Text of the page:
Here we go again.
Gov. Christie tells Diane Sawyer that NJ’s teachers are “wonderful public servants who care deeply.” However, he remarks, NJEA executives are “a group of political thugs.”
Cue yet another NJEA press release: “Governor Christie’s name-calling is a tired attempt to draw attention away from the fact that he chose to cut taxes for millionaires, rather than fund the state’s public schools…Once again, Christie is resorting to name-calling because he’s ducking responsibility for his own misguided priorities.”
Question of the day: is the distinction often made (guilty as charged) between NJ’s teachers and the NJEA leadership meaningful? Is a difference without a difference, a political sleight-of-hand?
Some argue that teachers themselves elect their leaders and that, therefore, NJEA President Barbara Keshishian, Executive Director Vince Giordano, or Press Spokesman Steve Wollmer are simply proxies for NJ’s 200,000 teachers. Attacking the union representatives while sporting an “I Love Teachers” bumper sticker, they argue, is at best ill-informed and at worst specious.
But criticizing a teaching force is like criticizing Santa Claus. How can you attack a member of the cadre of highly-educated professionals who choose to devote themselves to our kids? In a recent piece in the Washington Post, Jason Kamras, who put together a teacher evaluation system for D.C. public schools called IMPACT, called this the “bless your heart” problem in the teaching profession. He explained, “It’s “this is so hard, so bless your heart for trying.’ That’s not how you become a real profession. We need to be honest about that conversation.”
Gov. Christie tries to have it both ways. All NJ teachers are “wonderful public servants.” All NJEA representatives are “political thugs.”
Of course it’s not that simple. There are probably some NJ teachers who aren’t wonderful public servants. There are probably some NJEA reps who aren’t political thugs. But the dichotomy works for him. He can rail about the union’s recalcitrance in accepting reform-minded changes to evaluative tools and tenure while upholding the hagiography of teachers. And NJEA’s executives fall into the same trap every time by refusing to address what everyone else knows is common sense: some tenured teachers are great and some tenured teachers aren’t.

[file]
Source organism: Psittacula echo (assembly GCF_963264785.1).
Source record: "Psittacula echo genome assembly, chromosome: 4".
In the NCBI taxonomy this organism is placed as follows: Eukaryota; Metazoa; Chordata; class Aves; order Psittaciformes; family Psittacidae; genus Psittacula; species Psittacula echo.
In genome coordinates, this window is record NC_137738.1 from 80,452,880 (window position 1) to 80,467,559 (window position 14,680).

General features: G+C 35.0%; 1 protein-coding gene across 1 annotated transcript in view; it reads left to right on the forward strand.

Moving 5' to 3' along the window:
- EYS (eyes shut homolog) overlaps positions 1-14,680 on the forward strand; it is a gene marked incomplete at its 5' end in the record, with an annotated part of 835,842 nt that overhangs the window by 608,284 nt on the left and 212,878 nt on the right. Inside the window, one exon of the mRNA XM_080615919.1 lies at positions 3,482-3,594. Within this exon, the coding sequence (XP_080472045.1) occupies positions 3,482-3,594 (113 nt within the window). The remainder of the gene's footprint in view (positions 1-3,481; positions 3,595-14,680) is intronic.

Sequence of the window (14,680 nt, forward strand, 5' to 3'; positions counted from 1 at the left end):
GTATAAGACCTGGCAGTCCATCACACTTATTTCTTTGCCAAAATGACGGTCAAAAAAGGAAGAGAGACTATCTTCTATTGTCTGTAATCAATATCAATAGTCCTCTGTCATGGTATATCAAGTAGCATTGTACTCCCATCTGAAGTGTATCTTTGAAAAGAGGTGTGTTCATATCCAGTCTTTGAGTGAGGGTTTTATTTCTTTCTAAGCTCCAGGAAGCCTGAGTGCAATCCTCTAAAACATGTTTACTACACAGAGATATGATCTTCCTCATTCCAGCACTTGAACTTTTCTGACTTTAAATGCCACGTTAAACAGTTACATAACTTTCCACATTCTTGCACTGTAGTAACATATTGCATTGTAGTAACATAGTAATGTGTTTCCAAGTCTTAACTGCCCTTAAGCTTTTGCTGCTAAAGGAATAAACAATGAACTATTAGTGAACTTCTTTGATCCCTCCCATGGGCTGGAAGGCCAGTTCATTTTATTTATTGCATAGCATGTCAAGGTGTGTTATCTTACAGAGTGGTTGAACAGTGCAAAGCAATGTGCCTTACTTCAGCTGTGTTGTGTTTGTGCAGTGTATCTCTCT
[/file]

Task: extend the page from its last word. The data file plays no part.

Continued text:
Gov. Christie is set to introduce his tenure reform proposal today in NYC. No doubt it will be harsher than the union wants. Instead of dismissing it whole cloth, what if NJEA produces a blueprint for reform that (unlike the empty package introduced this past winter) doesn’t insist
that NJ schools are uniformly great, doesn’t insist that we don’t spend enough money on education, and doesn’t insist that every tenured teacher is, bless his heart, at the top of his profession.
Can Barbara Keshishian and her associates acknowledge that there may be a something a wee bit goofy about our current teacher evaluation system, which uniformly awards “satisfactory” ratings to just about every employee? If they can take that step, then NJEA can offer to partner with the State (yeah, hard one to swallow, that) to develop a meaningful evaluative system that distinguishes effective teachers from ineffective ones using a metric that combines student growth, principal evaluation, and seniority.
It would be a lot more proactive than trading insults, and a lot more productive for NJEA’s 200,000 members.